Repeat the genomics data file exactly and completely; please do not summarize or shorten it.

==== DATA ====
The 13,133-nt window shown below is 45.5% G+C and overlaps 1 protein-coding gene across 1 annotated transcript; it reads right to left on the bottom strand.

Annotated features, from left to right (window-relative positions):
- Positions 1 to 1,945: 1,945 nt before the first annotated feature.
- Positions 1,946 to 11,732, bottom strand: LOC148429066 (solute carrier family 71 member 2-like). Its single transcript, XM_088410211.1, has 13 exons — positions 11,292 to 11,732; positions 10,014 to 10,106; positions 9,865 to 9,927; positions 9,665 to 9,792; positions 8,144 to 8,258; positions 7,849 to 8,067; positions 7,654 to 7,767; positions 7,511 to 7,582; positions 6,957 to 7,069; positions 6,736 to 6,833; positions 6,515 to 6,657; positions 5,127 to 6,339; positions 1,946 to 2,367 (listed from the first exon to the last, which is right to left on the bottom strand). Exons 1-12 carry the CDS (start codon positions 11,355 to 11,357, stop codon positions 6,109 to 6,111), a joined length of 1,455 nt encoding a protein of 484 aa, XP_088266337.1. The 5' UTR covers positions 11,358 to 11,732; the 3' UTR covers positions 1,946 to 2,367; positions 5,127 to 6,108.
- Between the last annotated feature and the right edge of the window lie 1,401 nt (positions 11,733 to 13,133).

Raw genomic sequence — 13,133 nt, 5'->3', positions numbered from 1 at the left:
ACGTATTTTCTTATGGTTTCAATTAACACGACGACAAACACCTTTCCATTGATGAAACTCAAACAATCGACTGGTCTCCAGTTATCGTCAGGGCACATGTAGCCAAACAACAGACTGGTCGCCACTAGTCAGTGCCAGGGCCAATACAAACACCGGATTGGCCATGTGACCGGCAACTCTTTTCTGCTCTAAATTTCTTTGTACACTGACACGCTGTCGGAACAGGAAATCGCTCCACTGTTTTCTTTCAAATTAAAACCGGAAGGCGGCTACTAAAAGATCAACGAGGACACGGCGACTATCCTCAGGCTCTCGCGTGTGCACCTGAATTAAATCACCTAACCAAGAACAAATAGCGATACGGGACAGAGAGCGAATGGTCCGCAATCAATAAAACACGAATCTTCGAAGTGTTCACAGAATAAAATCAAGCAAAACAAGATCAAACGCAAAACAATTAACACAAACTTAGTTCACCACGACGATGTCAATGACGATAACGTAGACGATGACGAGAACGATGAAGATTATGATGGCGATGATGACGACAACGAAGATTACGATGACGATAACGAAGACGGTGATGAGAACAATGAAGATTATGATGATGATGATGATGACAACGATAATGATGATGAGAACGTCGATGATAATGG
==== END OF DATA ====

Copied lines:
The 13,133-nt window shown below is 45.5% G+C and overlaps 1 protein-coding gene across 1 annotated transcript; it reads right to left on the bottom strand.

Annotated features, from left to right (window-relative positions):
- Positions 1 to 1,945: 1,945 nt before the first annotated feature.
- Positions 1,946 to 11,732, bottom strand: LOC148429066 (solute carrier family 71 member 2-like). Its single transcript, XM_088410211.1, has 13 exons — positions 11,292 to 11,732; positions 10,014 to 10,106; positions 9,865 to 9,927; positions 9,665 to 9,792; positions 8,144 to 8,258; positions 7,849 to 8,067; positions 7,654 to 7,767; positions 7,511 to 7,582; positions 6,957 to 7,069; positions 6,736 to 6,833; positions 6,515 to 6,657; positions 5,127 to 6,339; positions 1,946 to 2,367 (listed from the first exon to the last, which is right to left on the bottom strand). Exons 1-12 carry the CDS (start codon positions 11,355 to 11,357, stop codon positions 6,109 to 6,111), a joined length of 1,455 nt encoding a protein of 484 aa, XP_088266337.1. The 5' UTR covers positions 11,358 to 11,732; the 3' UTR covers positions 1,946 to 2,367; positions 5,127 to 6,108.
- Between the last annotated feature and the right edge of the window lie 1,401 nt (positions 11,733 to 13,133).

Raw genomic sequence — 13,133 nt, 5'->3', positions numbered from 1 at the left:
ACGTATTTTCTTATGGTTTCAATTAACACGACGACAAACACCTTTCCATTGATGAAACTCAAACAATCGACTGGTCTCCAGTTATCGTCAGGGCACATGTAGCCAAACAACAGACTGGTCGCCACTAGTCAGTGCCAGGGCCAATACAAACACCGGATTGGCCATGTGACCGGCAACTCTTTTCTGCTCTAAATTTCTTTGTACACTGACACGCTGTCGGAACAGGAAATCGCTCCACTGTTTTCTTTCAAATTAAAACCGGAAGGCGGCTACTAAAAGATCAACGAGGACACGGCGACTATCCTCAGGCTCTCGCGTGTGCACCTGAATTAAATCACCTAACCAAGAACAAATAGCGATACGGGACAGAGAGCGAATGGTCCGCAATCAATAAAACACGAATCTTCGAAGTGTTCACAGAATAAAATCAAGCAAAACAAGATCAAACGCAAAACAATTAACACAAACTTAGTTCACCACGACGATGTCAATGACGATAACGTAGACGATGACGAGAACGATGAAGATTATGATGGCGATGATGACGACAACGAAGATTACGATGACGATAACGAAGACGGTGATGAGAACAATGAAGATTATGATGATGATGATGATGACAACGATAATGATGATGAGAACGTCGATGATAATGG